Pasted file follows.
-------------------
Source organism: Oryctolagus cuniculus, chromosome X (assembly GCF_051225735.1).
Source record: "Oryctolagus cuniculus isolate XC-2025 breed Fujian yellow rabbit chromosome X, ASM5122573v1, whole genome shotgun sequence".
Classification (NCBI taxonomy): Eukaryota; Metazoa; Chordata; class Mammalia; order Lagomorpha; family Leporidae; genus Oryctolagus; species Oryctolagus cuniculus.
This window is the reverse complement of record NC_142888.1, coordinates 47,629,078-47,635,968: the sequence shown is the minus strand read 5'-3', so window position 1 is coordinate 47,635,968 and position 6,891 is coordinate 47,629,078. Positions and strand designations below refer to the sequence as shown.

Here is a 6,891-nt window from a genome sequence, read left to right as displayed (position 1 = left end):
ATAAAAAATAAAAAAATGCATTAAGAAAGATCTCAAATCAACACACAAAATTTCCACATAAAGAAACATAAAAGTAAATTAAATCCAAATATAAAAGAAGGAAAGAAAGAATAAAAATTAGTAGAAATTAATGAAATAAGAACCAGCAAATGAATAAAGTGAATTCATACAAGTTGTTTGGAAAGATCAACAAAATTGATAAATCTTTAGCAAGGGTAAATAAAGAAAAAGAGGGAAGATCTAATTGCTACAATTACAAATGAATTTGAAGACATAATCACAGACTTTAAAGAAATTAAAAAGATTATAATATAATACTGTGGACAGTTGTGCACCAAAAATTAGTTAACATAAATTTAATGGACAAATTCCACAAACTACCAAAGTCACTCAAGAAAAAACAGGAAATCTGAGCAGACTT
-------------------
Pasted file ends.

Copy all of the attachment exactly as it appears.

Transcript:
Source organism: Oryctolagus cuniculus, chromosome X (assembly GCF_051225735.1).
Source record: "Oryctolagus cuniculus isolate XC-2025 breed Fujian yellow rabbit chromosome X, ASM5122573v1, whole genome shotgun sequence".
Classification (NCBI taxonomy): Eukaryota; Metazoa; Chordata; class Mammalia; order Lagomorpha; family Leporidae; genus Oryctolagus; species Oryctolagus cuniculus.
This window is the reverse complement of record NC_142888.1, coordinates 47,629,078-47,635,968: the sequence shown is the minus strand read 5'-3', so window position 1 is coordinate 47,635,968 and position 6,891 is coordinate 47,629,078. Positions and strand designations below refer to the sequence as shown.

Here is a 6,891-nt window from a genome sequence, read left to right as displayed (position 1 = left end):
ATAAAAAATAAAAAAATGCATTAAGAAAGATCTCAAATCAACACACAAAATTTCCACATAAAGAAACATAAAAGTAAATTAAATCCAAATATAAAAGAAGGAAAGAAAGAATAAAAATTAGTAGAAATTAATGAAATAAGAACCAGCAAATGAATAAAGTGAATTCATACAAGTTGTTTGGAAAGATCAACAAAATTGATAAATCTTTAGCAAGGGTAAATAAAGAAAAAGAGGGAAGATCTAATTGCTACAATTACAAATGAATTTGAAGACATAATCACAGACTTTAAAGAAATTAAAAAGATTATAATATAATACTGTGGACAGTTGTGCACCAAAAATTAGTTAACATAAATTTAATGGACAAATTCCACAAACTACCAAAGTCACTCAAGAAAAAACAGGAAATCTGAGCAGACTT